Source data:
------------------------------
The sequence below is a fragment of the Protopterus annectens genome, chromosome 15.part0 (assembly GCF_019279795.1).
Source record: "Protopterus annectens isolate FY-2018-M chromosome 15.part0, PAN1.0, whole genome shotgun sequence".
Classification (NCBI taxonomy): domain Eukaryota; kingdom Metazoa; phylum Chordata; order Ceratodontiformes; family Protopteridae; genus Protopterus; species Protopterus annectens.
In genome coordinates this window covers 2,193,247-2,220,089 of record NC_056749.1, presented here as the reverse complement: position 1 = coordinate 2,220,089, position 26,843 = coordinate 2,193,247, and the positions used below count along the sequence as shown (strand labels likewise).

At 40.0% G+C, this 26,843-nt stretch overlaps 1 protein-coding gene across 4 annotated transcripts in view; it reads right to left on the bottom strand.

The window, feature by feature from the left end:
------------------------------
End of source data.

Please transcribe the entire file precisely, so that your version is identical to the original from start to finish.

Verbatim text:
The sequence below is a fragment of the Protopterus annectens genome, chromosome 15.part0 (assembly GCF_019279795.1).
Source record: "Protopterus annectens isolate FY-2018-M chromosome 15.part0, PAN1.0, whole genome shotgun sequence".
Classification (NCBI taxonomy): domain Eukaryota; kingdom Metazoa; phylum Chordata; order Ceratodontiformes; family Protopteridae; genus Protopterus; species Protopterus annectens.
In genome coordinates this window covers 2,193,247-2,220,089 of record NC_056749.1, presented here as the reverse complement: position 1 = coordinate 2,220,089, position 26,843 = coordinate 2,193,247, and the positions used below count along the sequence as shown (strand labels likewise).

At 40.0% G+C, this 26,843-nt stretch overlaps 1 protein-coding gene across 4 annotated transcripts in view; it reads right to left on the bottom strand.

The window, feature by feature from the left end: